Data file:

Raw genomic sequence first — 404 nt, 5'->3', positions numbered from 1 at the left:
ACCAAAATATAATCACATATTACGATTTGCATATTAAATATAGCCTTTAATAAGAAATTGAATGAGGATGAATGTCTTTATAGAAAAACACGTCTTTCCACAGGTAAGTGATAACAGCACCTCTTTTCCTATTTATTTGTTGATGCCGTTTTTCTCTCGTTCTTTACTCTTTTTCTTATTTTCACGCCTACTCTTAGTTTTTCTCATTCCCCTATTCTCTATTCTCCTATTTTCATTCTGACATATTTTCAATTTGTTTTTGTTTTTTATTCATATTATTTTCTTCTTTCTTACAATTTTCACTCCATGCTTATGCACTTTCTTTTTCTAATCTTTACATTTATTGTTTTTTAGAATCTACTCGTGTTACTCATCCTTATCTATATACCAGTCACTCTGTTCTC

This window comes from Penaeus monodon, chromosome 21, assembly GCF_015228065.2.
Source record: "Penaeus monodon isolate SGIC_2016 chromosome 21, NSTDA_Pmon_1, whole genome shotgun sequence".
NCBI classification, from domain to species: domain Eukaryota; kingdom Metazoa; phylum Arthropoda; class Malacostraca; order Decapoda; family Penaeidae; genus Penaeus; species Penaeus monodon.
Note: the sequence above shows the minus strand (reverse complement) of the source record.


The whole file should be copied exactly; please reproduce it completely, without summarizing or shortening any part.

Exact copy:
Raw genomic sequence first — 404 nt, 5'->3', positions numbered from 1 at the left:
ACCAAAATATAATCACATATTACGATTTGCATATTAAATATAGCCTTTAATAAGAAATTGAATGAGGATGAATGTCTTTATAGAAAAACACGTCTTTCCACAGGTAAGTGATAACAGCACCTCTTTTCCTATTTATTTGTTGATGCCGTTTTTCTCTCGTTCTTTACTCTTTTTCTTATTTTCACGCCTACTCTTAGTTTTTCTCATTCCCCTATTCTCTATTCTCCTATTTTCATTCTGACATATTTTCAATTTGTTTTTGTTTTTTATTCATATTATTTTCTTCTTTCTTACAATTTTCACTCCATGCTTATGCACTTTCTTTTTCTAATCTTTACATTTATTGTTTTTTAGAATCTACTCGTGTTACTCATCCTTATCTATATACCAGTCACTCTGTTCTC

This window comes from Penaeus monodon, chromosome 21, assembly GCF_015228065.2.
Source record: "Penaeus monodon isolate SGIC_2016 chromosome 21, NSTDA_Pmon_1, whole genome shotgun sequence".
NCBI classification, from domain to species: domain Eukaryota; kingdom Metazoa; phylum Arthropoda; class Malacostraca; order Decapoda; family Penaeidae; genus Penaeus; species Penaeus monodon.
Note: the sequence above shows the minus strand (reverse complement) of the source record.